A few decades before the time of Elagabulus, however, Tertullian of Carthage–one of the important Christian church fathers–reported that the Feast of the Annunciation was celebrated on March 25th. The Annunciation is the occasion of Jesus’ conception by Mary, and thus nine months from then would be the reasonable time to expect that Jesus would be born. Thus, some Christian churches were potentially celebrating his birth on December 25th decades before the birth of the Sun–native or otherwise–was marked by the Romans. It is important, when facts like this are known by polytheists, to admit and acknowledge them without any major fuss. It does our traditions no good at all to always cloak them in the authority of hoary antiquity when it can sometimes be proven that such is not the case. To disabuse oneself of the notion that “older” = “better” where all things polytheistic are concerned is a very good step. Doing so, likewise, helps to shed some of the objectifying tendencies we have toward our own traditions, to think of them as “pure” and “ancestral,” and in doing so thinking of them in manners half-a-step short of the distorting and romantic notions of the “noble savage” who did things prompted not by history and its often political and social circumstances but instead by nature and the “timeless” existence of ancient peoples as well as still-living indigenous cultures.
And Mithras? There is no evidence that his birth was celebrated on December 25th or anywhere near it. Of the various relics left to us by the cultus of Mithras, a cult calendar was not one of them. It is only via his apparent mythic narrative connections to and occasional syncretism with Helios in early iconography, understood at later periods to be “the same as” the Roman Sol Invictus (even though Mithras’ cultus in the Mediterranean exists at least three centuries before that of Sol Invictus), that such suggestions come about. These get erroneously misunderstood by those who aren’t aware of the actual chronologies involved. This suggestion was especially made in scholarship of the late 19th and early 20th centuries, when much was made of the “rivalry” of the Mithraic cultus to Christianity and the supposed similarities between the two–many of which were entirely invented, and which are still used by atheists to discredit Christianity’s “originality” despite there being no substance to them at all. It behooves us to know the specifics on these matters so that the discussions of both atheist and Christian interlocutors can be corrected when such points are raised either for or against their particular theological positions, or our own.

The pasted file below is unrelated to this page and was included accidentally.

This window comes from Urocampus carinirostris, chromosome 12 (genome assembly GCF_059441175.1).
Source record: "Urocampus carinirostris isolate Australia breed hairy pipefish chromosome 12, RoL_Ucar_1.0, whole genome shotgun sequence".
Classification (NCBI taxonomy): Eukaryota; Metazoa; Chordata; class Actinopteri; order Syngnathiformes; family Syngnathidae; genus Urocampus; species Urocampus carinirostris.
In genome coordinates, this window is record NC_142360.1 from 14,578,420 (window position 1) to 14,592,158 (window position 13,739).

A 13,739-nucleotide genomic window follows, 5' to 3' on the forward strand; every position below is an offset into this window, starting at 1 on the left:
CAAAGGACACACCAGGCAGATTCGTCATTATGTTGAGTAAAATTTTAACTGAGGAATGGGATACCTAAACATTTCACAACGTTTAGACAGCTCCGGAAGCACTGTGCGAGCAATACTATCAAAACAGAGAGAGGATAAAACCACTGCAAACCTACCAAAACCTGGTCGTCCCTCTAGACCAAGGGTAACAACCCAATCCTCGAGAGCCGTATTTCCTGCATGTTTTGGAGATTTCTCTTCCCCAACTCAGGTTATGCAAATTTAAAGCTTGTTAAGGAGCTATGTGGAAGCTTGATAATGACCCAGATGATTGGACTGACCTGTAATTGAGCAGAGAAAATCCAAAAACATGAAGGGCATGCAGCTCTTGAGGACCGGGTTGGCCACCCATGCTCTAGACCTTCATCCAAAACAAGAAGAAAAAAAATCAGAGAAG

Rather than ending this multi-syncretistic reflection on the holy tides of different cultures at this time of year with a set of good wishes to all, no matter what they celebrate–which is what you’d expect, isn’t it?–I’ll instead make a suggestion in line with what I’ve just outlined. Saturnalia is a time of reversals. so it is said. Those of us who make our livings at educational institutions usually enjoy a break–however long or short it may be–between our scholastic or collegiate terms at this time of year, when the last thing we might want to be doing is reading and studying. Enjoy the holiday parties and rituals, and hold some of your own, I’d advise those who are in a similar boat. And, for those who are not used to making friends with books and libraries and the spirits that haunt them? Make it a point to take a few moments when you’re indoors (from the dark and cold of winter in the Northern Hemisphere; or, a few moments out of the sun and in the shade in the Southern Hemisphere!) to pick up a book or a trusted and vetted internet source and find out more about the specifics of whatever holiday tradition you celebrate, whether of ancient provenance or of more modern vintage, and understand that holidays and the history of them happen in real time, with real people under real circumstances deciding to commemorate the turning of the seasons and the gods associated with them in particular ways. Holy days, not unlike syncretism generally, happen with real people in real historical situations, and it can be a wonderful and indeed important way of honoring the ancestors of your spiritual tradition to find out not only what they did, but what historical circumstances lead them to begin doing so in the ways of which we are now aware so many centuries (or smaller spans of time) from their origins.